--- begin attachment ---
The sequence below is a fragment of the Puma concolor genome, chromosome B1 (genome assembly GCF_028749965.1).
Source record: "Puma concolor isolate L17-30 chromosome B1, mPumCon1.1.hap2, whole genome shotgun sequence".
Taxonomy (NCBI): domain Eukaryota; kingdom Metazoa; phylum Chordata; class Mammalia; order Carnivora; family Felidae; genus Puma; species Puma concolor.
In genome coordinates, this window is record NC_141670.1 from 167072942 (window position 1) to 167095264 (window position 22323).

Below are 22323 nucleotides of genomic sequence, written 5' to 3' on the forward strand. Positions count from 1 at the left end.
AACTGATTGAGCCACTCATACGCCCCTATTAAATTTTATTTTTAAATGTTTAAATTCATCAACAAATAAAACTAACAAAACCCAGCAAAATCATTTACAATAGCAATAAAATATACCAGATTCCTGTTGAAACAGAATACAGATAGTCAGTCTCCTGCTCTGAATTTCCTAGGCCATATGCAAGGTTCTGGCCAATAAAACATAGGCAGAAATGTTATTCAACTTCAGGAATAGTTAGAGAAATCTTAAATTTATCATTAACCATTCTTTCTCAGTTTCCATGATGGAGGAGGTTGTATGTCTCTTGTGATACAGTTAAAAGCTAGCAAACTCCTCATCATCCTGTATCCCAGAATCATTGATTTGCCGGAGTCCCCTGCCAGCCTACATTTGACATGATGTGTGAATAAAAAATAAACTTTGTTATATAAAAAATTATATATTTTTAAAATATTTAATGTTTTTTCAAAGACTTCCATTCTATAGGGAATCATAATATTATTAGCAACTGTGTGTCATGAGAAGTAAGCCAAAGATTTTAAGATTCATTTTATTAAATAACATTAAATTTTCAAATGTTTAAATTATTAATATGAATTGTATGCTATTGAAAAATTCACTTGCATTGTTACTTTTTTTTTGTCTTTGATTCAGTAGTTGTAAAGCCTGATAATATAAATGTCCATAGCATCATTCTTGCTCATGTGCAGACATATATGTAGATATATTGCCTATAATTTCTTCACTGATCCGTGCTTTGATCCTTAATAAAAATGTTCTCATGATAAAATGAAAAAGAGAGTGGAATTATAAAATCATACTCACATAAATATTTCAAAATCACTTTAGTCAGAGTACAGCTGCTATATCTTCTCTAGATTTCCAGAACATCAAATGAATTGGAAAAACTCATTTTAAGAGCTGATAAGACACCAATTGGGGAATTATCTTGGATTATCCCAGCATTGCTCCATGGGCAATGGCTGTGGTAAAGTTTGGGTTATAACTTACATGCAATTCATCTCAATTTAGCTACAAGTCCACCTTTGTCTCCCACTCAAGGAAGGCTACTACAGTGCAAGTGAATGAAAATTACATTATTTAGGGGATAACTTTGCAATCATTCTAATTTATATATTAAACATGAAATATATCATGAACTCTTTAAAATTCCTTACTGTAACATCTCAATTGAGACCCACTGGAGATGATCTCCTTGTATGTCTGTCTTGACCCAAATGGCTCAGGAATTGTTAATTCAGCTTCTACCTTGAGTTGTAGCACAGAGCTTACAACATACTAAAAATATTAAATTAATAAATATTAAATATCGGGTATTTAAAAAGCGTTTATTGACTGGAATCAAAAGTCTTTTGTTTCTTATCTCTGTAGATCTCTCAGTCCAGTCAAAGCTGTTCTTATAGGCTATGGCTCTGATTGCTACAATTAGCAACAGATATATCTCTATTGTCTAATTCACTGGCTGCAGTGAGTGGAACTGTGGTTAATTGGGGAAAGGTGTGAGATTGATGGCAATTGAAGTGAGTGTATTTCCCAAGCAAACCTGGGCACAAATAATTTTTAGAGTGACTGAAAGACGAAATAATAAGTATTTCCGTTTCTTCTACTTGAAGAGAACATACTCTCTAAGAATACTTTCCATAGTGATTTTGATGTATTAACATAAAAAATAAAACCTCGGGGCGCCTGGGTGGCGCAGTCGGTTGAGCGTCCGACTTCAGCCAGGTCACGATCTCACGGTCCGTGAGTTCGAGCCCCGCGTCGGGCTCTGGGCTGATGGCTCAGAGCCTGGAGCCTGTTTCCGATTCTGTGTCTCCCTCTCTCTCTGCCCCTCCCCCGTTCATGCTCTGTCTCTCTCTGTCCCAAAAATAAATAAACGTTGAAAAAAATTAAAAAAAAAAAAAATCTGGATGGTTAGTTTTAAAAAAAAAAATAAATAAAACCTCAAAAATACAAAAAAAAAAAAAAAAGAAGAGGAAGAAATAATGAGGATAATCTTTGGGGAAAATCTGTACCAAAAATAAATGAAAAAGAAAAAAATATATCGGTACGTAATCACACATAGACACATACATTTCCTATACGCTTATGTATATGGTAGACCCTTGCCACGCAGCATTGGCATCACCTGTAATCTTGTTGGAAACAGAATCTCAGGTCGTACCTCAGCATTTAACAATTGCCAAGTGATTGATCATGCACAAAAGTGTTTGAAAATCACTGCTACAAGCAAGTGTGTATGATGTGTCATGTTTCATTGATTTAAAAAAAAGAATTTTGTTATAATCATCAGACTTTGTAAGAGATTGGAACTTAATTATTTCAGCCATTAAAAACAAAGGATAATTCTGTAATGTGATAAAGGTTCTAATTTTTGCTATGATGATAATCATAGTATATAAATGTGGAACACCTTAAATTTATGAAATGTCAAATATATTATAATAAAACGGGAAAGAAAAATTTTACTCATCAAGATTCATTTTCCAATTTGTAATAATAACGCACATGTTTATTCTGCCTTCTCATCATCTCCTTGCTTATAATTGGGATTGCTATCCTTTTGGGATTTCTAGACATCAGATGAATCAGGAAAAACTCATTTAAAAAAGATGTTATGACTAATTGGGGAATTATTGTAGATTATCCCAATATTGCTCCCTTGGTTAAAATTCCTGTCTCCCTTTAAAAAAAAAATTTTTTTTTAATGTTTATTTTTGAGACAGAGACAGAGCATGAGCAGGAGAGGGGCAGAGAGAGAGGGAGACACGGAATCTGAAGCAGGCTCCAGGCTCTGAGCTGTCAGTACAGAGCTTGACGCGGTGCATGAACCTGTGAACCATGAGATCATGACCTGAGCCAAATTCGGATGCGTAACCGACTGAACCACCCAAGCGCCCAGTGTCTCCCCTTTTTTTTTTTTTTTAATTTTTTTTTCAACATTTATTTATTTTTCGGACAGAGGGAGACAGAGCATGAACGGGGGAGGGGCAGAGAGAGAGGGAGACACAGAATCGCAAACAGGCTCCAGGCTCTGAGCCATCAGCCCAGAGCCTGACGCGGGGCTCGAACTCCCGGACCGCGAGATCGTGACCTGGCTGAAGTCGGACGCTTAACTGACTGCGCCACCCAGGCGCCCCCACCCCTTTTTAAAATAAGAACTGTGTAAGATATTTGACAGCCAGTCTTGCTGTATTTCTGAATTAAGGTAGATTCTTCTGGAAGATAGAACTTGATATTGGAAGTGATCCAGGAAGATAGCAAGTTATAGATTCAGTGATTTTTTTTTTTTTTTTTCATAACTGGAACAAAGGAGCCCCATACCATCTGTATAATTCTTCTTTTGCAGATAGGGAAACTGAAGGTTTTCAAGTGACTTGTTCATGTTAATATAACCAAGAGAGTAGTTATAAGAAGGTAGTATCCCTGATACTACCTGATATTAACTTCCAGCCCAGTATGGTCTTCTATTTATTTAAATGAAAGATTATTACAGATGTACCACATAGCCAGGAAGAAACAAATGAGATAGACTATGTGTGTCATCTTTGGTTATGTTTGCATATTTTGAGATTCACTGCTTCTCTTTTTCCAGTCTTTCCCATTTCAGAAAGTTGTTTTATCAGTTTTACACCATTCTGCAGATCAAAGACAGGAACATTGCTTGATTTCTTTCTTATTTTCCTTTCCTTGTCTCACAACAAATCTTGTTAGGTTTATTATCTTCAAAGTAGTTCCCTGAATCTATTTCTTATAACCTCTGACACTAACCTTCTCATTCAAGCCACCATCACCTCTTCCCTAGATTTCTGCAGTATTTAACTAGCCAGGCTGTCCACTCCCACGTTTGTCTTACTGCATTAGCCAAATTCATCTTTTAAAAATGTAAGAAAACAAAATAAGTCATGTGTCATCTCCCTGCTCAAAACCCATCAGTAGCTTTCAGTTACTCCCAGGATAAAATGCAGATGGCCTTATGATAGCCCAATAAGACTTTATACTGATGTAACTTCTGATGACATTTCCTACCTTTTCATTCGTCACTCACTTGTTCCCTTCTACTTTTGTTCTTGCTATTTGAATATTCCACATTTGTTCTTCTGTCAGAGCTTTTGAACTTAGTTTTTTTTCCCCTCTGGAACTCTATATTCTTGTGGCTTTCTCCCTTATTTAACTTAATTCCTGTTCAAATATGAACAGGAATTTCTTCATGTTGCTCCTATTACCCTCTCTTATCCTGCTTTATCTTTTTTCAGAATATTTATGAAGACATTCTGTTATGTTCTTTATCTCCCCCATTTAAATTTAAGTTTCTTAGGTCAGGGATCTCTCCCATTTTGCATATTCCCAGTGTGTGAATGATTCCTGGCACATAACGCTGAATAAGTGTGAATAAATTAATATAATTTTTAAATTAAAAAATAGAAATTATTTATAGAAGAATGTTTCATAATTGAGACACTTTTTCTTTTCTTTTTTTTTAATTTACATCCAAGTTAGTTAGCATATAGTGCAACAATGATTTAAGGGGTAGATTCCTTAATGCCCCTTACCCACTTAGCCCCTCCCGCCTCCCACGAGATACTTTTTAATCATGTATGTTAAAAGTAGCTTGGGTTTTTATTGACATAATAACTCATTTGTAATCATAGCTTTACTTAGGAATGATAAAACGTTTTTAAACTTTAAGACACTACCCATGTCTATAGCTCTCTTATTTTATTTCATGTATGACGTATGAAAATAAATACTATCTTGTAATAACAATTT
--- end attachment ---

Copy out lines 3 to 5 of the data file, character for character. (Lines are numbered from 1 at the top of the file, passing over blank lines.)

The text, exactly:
Taxonomy (NCBI): domain Eukaryota; kingdom Metazoa; phylum Chordata; class Mammalia; order Carnivora; family Felidae; genus Puma; species Puma concolor.
In genome coordinates, this window is record NC_141670.1 from 167072942 (window position 1) to 167095264 (window position 22323).

Below are 22323 nucleotides of genomic sequence, written 5' to 3' on the forward strand. Positions count from 1 at the left end.